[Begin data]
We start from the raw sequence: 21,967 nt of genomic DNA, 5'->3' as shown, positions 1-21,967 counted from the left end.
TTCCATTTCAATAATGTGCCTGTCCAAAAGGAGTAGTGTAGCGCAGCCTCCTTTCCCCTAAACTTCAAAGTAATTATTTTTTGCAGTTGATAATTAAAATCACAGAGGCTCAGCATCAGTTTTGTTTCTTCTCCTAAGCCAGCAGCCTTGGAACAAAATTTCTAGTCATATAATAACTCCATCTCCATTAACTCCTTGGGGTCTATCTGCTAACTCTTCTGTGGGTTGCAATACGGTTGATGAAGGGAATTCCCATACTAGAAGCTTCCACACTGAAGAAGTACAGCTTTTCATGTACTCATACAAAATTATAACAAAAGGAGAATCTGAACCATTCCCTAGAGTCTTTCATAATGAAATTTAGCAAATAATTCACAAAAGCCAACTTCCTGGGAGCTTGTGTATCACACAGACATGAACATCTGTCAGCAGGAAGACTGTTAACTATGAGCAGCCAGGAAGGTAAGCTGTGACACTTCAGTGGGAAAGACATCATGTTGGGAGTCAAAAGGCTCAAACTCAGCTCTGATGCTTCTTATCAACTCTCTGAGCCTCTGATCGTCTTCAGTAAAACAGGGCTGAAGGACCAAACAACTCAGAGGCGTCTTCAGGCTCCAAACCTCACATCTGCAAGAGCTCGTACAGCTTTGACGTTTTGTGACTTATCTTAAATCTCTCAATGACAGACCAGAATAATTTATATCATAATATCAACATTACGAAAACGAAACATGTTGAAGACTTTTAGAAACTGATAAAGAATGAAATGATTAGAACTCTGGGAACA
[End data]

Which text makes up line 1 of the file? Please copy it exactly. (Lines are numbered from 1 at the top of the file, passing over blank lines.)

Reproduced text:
We start from the raw sequence: 21,967 nt of genomic DNA, 5'->3' as shown, positions 1-21,967 counted from the left end.